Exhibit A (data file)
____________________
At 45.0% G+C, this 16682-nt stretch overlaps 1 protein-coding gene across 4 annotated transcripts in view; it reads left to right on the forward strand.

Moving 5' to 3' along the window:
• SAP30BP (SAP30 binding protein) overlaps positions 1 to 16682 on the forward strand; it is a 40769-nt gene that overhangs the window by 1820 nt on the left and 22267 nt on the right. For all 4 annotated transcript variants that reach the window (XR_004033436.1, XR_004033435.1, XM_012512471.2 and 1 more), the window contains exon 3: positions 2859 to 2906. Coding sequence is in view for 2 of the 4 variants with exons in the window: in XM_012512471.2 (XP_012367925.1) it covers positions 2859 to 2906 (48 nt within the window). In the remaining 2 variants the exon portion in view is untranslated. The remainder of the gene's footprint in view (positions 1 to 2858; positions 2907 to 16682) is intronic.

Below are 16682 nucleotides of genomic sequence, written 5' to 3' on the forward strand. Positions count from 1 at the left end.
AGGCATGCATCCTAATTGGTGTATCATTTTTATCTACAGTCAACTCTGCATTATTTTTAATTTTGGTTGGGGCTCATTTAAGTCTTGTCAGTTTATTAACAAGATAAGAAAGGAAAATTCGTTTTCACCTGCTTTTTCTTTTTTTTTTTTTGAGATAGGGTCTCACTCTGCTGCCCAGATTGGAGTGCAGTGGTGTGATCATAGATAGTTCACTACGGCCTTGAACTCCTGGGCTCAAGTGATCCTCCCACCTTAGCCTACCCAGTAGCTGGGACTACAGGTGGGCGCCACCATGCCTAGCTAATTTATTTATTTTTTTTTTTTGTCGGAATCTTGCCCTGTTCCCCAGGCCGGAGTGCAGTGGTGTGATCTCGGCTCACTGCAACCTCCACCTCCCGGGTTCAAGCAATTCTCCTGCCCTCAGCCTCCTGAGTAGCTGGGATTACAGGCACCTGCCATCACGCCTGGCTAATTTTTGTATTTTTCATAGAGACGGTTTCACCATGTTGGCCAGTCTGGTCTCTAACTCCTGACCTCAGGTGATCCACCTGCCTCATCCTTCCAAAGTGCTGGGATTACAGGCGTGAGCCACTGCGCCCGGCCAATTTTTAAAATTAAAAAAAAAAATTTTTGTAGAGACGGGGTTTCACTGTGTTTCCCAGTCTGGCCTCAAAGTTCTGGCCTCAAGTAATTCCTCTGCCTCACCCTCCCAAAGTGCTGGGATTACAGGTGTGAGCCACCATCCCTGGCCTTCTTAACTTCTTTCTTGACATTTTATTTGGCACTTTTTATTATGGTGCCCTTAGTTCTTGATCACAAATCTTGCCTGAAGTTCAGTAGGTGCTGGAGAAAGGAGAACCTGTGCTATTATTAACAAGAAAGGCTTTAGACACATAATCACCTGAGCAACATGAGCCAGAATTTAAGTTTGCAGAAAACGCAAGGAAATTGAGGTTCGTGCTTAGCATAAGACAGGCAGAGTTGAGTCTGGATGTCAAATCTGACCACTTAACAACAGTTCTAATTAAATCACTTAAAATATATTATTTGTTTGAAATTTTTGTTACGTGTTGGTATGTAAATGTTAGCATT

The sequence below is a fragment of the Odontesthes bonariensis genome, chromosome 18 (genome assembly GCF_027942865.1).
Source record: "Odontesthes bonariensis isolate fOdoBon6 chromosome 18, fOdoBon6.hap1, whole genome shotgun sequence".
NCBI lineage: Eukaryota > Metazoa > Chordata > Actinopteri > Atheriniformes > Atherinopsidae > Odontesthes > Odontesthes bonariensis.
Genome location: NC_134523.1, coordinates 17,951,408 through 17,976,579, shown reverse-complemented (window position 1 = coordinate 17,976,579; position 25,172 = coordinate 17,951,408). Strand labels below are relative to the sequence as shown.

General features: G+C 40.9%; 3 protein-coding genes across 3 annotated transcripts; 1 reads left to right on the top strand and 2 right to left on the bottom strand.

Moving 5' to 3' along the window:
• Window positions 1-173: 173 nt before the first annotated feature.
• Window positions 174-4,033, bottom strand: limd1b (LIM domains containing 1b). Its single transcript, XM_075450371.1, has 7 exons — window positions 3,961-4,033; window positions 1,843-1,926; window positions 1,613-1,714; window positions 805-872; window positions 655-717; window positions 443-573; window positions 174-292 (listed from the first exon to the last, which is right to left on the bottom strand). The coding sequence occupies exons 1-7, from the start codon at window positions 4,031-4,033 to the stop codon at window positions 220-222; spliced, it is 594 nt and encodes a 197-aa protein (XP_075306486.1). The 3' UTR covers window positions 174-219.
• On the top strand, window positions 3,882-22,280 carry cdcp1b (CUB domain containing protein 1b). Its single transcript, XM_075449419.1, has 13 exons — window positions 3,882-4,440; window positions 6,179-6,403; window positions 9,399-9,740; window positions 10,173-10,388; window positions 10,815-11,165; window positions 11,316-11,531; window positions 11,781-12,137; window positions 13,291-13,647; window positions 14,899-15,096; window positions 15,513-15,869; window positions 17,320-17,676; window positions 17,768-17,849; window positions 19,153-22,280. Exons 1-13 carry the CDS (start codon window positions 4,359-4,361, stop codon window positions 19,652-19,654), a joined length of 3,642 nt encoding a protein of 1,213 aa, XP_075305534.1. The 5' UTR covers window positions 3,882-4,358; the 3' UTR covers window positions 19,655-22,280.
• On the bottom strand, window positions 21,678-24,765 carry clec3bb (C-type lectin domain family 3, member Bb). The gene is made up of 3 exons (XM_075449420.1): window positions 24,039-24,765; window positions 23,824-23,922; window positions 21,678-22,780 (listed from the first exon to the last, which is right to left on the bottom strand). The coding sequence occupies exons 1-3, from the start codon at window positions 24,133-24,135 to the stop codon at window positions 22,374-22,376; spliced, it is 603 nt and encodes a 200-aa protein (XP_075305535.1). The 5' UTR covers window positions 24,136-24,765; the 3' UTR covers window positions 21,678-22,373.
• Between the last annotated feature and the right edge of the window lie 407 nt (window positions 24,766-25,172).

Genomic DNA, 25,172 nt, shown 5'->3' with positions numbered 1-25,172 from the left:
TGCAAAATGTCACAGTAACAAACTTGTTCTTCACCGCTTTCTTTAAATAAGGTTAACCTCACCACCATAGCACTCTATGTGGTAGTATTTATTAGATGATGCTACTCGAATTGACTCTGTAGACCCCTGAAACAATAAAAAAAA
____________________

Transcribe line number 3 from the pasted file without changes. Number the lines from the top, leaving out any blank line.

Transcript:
• SAP30BP (SAP30 binding protein) overlaps positions 1 to 16682 on the forward strand; it is a 40769-nt gene that overhangs the window by 1820 nt on the left and 22267 nt on the right. For all 4 annotated transcript variants that reach the window (XR_004033436.1, XR_004033435.1, XM_012512471.2 and 1 more), the window contains exon 3: positions 2859 to 2906. Coding sequence is in view for 2 of the 4 variants with exons in the window: in XM_012512471.2 (XP_012367925.1) it covers positions 2859 to 2906 (48 nt within the window). In the remaining 2 variants the exon portion in view is untranslated. The remainder of the gene's footprint in view (positions 1 to 2858; positions 2907 to 16682) is intronic.